Quentin Jerome Tarantino was born in Knoxville, Tennessee, to Connie (McHugh), a nurse, and Tony Tarantino, an Italian-American actor and musician from New York. Quentin moved with his mother to Torrance, California, when he was four years old.
In January of 1992, first-time writer-director Tarantino’s Reservoir Dogs (1992) appeared at the Sundance Film Festival. The film garnered critical acclaim and the director became a legend immediately. Two years later, he followed up Dogs success with Pulp Fiction (1994) which premiered at the Cannes film festival, winning the coveted Palme D’Or Award. At the 1995 Academy Awards, it was nominated for the best picture, best director and best original screenplay. Tarantino and writing partner Roger Avary came away with the award only for best original screenplay. In 1995, Tarantino directed one fourth of the anthology Four Rooms (1995) with friends and fellow auteurs Alexandre Rockwell, Robert Rodriguez and Allison Anders. The film opened December 25 in the United States to very weak reviews. Tarantino’s next film was From Dusk Till Dawn (1996), a vampire/crime story which he wrote and co-starred with George Clooney. The film did fairly well theatrically.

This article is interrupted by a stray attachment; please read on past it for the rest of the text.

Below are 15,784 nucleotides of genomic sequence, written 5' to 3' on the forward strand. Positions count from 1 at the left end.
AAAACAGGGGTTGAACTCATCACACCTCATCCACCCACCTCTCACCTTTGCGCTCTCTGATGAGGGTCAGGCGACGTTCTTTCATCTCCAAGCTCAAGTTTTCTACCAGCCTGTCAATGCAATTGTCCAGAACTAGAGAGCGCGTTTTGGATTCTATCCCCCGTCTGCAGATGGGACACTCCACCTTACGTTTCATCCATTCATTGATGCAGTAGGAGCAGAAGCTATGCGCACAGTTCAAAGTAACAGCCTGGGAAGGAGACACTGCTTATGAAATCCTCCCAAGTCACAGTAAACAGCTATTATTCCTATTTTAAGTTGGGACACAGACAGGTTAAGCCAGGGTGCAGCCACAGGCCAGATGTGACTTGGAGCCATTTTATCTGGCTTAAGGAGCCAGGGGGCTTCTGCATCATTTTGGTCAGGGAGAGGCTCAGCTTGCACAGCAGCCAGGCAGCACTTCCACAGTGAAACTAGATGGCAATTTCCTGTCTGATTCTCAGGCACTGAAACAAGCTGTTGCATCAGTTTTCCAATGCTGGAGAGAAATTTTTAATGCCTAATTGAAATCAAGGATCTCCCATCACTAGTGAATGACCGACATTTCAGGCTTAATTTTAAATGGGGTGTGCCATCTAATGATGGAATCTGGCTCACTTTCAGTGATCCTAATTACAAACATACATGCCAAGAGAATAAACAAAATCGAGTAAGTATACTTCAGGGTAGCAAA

Since then, Tarantino has helmed many critically and financially successful films, including Jackie Brown (1997), Kill Bill Volume 1 (2003), Kill Bill: Vol. 2 (2004), Inglourious Basterds (2009), and Django (2012).